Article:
Experiments-outsourcing marketplace Science Exchange has raised $1.5 million in funding from a who's who of Silicon Valley investors, just months after the start-up graduated from the illustrious Y Combinator incubator program.
Co-founded by two New Zealand-born Australian citizens, Elizabeth Iorns and Dan Knox, the website streamlines the research process by allowing experiments to be outsourced to qualified service providers across a range of institutions.
Launched in mid August, there are over 400 experiment types, and it has signed up over 1000 providers, Iorns said, including Stanford School of Medicine, Yale, Harvard Medical School and Massachusetts Institute of Technology.
The site aims to democratise access to resources that might otherwise be prohibitively expensive and time consuming, Iorns said in a release. It manages the proposal process, project management and administration, including billing and payment.
Earlier this year, the start-up emerged from the highly competitive Y Combinator incubator program, which recently accepted another Aussie start-up: 99dresses. The Science Exchange model has since been validated by a recently closed $1.5 million round of seed funding, which includes some of the Valley's biggest investors, including Andreessen Horowitz (Marc Andreessen and Ben Horowitz) and Yuri Milner (Russian billionaire, founder DST Global an investor in Facebook, Zynga and Groupon).
Knox said that the site broadens the network of researchers.
"As the research world becomes smaller, we give researchers the ability to access specialised expertise and equipment on a global scale," he said.
"Rather than relying on local personal networks to establish collaborations, we're hoping scientists will increasingly use Science Exchange to connect with other researchers in order to conduct cutting-edge research, improving the overall efficiency of scientific research."
Knox said that the company is in discussions with the NSW Office of the Chief Scientist about listing some of the research facilities in NSW as providers on Science Exchange.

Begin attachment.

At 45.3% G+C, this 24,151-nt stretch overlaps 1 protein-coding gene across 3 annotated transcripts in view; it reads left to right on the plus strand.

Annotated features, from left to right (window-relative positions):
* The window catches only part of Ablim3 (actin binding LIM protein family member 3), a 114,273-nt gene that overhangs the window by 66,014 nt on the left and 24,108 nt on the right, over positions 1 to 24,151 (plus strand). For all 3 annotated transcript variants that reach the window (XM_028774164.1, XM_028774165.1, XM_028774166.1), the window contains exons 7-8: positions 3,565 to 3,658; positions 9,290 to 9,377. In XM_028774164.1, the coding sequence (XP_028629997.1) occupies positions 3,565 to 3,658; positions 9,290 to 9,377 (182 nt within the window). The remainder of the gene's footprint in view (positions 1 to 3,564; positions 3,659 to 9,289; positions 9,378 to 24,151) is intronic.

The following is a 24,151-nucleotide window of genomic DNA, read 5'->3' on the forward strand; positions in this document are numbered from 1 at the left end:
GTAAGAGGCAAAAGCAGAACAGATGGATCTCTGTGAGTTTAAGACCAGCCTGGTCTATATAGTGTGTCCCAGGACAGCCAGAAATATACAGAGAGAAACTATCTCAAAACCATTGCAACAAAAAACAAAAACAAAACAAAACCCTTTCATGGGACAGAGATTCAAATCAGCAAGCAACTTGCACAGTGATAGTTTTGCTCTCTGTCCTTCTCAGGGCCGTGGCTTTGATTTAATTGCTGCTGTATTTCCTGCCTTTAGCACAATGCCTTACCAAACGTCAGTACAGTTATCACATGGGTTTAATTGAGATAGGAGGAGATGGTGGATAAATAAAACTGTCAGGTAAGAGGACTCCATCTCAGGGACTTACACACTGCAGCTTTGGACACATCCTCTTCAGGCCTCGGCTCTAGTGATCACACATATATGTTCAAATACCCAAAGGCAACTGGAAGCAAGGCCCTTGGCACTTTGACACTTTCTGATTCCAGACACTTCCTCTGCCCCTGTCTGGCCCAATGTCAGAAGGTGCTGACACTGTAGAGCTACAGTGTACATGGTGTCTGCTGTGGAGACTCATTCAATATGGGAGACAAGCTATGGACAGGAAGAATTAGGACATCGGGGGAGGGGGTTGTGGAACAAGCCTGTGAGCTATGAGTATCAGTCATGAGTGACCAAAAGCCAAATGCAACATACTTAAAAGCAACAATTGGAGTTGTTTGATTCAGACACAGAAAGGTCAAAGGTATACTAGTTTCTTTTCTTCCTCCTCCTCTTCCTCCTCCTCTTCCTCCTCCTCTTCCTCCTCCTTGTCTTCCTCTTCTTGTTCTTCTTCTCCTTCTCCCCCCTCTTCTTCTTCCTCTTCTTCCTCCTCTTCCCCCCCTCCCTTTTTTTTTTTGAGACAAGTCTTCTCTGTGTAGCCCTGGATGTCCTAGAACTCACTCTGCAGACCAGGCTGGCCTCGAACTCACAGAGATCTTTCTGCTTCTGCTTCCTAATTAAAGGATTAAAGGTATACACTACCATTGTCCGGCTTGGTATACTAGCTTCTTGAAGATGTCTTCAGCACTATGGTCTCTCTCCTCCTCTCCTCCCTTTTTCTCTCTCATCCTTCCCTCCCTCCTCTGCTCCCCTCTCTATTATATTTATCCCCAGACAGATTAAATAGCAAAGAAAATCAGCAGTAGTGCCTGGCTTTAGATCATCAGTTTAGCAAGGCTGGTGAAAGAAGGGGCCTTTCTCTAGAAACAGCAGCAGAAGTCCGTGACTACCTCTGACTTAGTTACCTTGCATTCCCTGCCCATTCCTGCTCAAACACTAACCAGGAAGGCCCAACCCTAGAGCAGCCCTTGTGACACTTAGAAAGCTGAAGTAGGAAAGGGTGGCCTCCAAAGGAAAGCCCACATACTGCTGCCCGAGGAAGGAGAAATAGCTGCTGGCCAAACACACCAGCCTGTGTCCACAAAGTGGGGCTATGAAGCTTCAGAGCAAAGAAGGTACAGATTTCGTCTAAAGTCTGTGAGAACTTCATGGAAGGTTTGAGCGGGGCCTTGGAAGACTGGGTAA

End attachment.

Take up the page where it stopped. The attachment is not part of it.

"As Antipodeans, [that] is pretty exciting for us."
The company has developed a lucrative business model for a real-world problem: inefficiencies in research. There will always be funding for research, which ensures ongoing and increasing revenue. It's secured some very powerful investors that will open doors to research institutions around the world.
The site needs a regular flow of experiments to keep providers engaged and build credibility with researchers. It's also all about building trust.
While it will probably start with low-level work, there's the possibility to move higher up the chain as the site becomes more popular and reliable. It could be quite lucrative for institutions around the world to build global relationships.
The site needs to conduct very thorough qualification of experiment providers, as one bad result could sink the site. However, considering Iorns is herself a researcher and holds a PhD, I would expect that this is being accounted for.
This is a very good idea that could have only been conceived by a researcher who has lived through the problems in the system. Y Combinator was the best possible start for it, and the start-up has capitalised on this with the seed round. It appears to have a very significant first mover advantage, and there is very little doubt that they could succeed from here.